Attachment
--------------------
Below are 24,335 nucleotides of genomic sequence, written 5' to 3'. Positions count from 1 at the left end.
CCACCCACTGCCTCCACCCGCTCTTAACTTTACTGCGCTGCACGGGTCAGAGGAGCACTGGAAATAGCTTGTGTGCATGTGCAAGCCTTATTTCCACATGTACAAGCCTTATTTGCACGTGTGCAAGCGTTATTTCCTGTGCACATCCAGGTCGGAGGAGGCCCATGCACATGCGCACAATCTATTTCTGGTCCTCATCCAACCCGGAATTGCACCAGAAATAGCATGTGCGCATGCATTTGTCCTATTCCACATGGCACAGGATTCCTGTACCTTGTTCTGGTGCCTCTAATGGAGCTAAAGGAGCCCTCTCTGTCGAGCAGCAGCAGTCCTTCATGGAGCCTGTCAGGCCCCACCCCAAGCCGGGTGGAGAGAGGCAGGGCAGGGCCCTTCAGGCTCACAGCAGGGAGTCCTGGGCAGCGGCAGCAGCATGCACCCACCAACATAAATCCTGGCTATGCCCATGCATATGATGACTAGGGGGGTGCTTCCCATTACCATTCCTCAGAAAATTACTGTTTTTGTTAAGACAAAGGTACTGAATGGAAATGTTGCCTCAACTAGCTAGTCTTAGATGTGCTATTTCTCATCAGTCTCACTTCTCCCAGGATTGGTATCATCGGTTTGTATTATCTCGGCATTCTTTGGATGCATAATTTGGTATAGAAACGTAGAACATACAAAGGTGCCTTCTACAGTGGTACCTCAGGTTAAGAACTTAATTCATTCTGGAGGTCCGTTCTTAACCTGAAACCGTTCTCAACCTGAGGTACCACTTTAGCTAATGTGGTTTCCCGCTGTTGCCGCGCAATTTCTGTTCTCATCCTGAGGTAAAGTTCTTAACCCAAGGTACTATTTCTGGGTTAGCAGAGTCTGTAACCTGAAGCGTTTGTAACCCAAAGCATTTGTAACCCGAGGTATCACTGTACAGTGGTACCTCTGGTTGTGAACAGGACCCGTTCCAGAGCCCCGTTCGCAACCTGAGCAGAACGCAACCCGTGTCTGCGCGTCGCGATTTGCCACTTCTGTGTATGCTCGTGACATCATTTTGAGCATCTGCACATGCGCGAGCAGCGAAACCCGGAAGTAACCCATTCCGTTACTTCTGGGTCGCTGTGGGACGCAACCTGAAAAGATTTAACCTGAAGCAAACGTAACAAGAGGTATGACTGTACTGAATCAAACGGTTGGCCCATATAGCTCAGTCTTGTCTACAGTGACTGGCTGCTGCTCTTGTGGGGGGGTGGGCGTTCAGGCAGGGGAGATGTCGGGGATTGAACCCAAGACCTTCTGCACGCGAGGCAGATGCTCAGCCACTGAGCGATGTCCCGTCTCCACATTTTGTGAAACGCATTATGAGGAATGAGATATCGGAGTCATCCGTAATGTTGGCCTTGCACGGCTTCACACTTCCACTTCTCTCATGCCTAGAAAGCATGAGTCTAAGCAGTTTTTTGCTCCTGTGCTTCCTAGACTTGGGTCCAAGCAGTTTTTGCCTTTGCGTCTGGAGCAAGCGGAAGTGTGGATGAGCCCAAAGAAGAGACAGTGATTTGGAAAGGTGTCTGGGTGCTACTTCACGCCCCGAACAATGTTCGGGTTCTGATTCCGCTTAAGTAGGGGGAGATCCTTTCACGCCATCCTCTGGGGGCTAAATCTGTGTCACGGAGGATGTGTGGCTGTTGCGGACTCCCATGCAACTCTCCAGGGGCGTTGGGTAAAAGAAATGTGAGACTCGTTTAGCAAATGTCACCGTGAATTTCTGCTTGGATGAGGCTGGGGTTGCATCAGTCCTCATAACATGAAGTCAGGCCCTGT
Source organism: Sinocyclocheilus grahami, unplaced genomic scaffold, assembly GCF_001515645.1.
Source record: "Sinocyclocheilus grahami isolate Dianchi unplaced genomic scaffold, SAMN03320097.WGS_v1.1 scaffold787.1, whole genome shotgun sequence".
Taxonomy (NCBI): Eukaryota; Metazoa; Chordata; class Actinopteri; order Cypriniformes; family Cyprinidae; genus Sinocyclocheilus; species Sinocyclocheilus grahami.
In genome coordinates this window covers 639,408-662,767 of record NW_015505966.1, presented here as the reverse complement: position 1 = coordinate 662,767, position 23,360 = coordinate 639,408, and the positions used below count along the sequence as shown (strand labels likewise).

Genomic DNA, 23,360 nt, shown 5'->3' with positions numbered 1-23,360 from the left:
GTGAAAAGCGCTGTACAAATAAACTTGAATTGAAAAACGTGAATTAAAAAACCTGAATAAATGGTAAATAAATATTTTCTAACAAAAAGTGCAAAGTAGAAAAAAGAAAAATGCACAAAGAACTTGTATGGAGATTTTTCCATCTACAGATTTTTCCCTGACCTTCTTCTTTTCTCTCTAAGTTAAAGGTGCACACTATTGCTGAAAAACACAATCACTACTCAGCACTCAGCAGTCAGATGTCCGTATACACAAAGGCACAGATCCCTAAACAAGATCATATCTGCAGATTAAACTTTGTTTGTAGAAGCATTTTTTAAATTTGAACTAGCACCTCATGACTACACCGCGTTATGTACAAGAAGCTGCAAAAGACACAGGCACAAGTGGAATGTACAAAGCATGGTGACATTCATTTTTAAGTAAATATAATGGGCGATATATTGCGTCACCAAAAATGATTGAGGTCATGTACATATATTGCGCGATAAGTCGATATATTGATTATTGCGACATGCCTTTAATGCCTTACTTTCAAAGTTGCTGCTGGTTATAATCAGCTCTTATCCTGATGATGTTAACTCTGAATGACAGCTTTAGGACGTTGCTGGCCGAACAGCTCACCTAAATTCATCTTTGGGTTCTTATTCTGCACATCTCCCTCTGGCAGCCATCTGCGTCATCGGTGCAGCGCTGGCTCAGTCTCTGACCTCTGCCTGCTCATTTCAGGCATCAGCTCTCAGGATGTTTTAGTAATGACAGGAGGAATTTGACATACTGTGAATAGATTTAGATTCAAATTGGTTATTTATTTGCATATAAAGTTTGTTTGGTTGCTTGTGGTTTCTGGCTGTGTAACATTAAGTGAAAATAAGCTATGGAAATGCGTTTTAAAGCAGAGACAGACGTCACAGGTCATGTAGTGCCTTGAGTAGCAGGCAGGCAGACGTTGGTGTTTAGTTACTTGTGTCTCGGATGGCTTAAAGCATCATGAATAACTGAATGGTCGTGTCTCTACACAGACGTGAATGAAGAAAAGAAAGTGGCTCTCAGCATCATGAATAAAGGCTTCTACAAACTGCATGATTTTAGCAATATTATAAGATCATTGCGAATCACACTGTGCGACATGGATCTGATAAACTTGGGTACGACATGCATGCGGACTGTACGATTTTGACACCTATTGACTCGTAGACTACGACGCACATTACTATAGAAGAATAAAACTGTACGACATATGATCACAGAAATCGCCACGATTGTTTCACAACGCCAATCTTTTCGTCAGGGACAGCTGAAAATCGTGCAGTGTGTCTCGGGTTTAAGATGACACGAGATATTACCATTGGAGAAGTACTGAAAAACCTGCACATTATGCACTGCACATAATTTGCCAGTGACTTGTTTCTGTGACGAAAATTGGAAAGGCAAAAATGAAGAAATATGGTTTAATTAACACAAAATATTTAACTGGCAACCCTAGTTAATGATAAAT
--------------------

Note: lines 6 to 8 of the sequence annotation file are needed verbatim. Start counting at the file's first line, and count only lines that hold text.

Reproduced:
In genome coordinates this window covers 639,408-662,767 of record NW_015505966.1, presented here as the reverse complement: position 1 = coordinate 662,767, position 23,360 = coordinate 639,408, and the positions used below count along the sequence as shown (strand labels likewise).

Genomic DNA, 23,360 nt, shown 5'->3' with positions numbered 1-23,360 from the left:
GTGAAAAGCGCTGTACAAATAAACTTGAATTGAAAAACGTGAATTAAAAAACCTGAATAAATGGTAAATAAATATTTTCTAACAAAAAGTGCAAAGTAGAAAAAAGAAAAATGCACAAAGAACTTGTATGGAGATTTTTCCATCTACAGATTTTTCCCTGACCTTCTTCTTTTCTCTCTAAGTTAAAGGTGCACACTATTGCTGAAAAACACAATCACTACTCAGCACTCAGCAGTCAGATGTCCGTATACACAAAGGCACAGATCCCTAAACAAGATCATATCTGCAGATTAAACTTTGTTTGTAGAAGCATTTTTTAAATTTGAACTAGCACCTCATGACTACACCGCGTTATGTACAAGAAGCTGCAAAAGACACAGGCACAAGTGGAATGTACAAAGCATGGTGACATTCATTTTTAAGTAAATATAATGGGCGATATATTGCGTCACCAAAAATGATTGAGGTCATGTACATATATTGCGCGATAAGTCGATATATTGATTATTGCGACATGCCTTTAATGCCTTACTTTCAAAGTTGCTGCTGGTTATAATCAGCTCTTATCCTGATGATGTTAACTCTGAATGACAGCTTTAGGACGTTGCTGGCCGAACAGCTCACCTAAATTCATCTTTGGGTTCTTATTCTGCACATCTCCCTCTGGCAGCCATCTGCGTCATCGGTGCAGCGCTGGCTCAGTCTCTGACCTCTGCCTGCTCATTTCAGGCATCAGCTCTCAGGATGTTTTAGTAATGACAGGAGGAATTTGACATACTGTGAATAGATTTAGATTCAAATTGGTTATTTATTTGCATATAAAGTTTGTTTGGTTGCTTGTGGTTTCTGGCTGTGTAACATTAAGTGAAAATAAGCTATGGAAATGCGTTTTAAAGCAGAGACAGACGTCACAGGTCATGTAGTGCCTTGAGTAGCAGGCAGGCAGACGTTGGTGTTTAGTTACTTGTGTCTCGGATGGCTTAAAGCATCATGAATAACTGAATGGTCGTGTCTCTACACAGACGTGAATGAAGAAAAGAAAGTGGCTCTCAGCATCATGAATAAAGGCTTCTACAAACTGCATGATTTTAGCAATATTATAAGATCATTGCGAATCACACTGTGCGACATGGATCTGATAAACTTGGGTACGACATGCATGCGGACTGTACGATTTTGACACCTATTGACTCGTAGACTACGACGCACATTACTATAGAAGAATAAAACTGTACGACATATGATCACAGAAATCGCCACGATTGTTTCACAACGCCAATCTTTTCGTCAGGGACAGCTGAAAATCGTGCAGTGTGTCTCGGGTTTAAGATGACACGAGATATTACCATTGGAGAAGTACTGAAAAACCTGCACATTATGCACTGCACATAATTTGCCAGTGACTTGTTTCTGTGACGAAAATTGGAAAGGCAAAAATGAAGAAATATGGTTTAATTAACACAAAATATTTAACTGGCAACCCTAGTTAATGATAAAT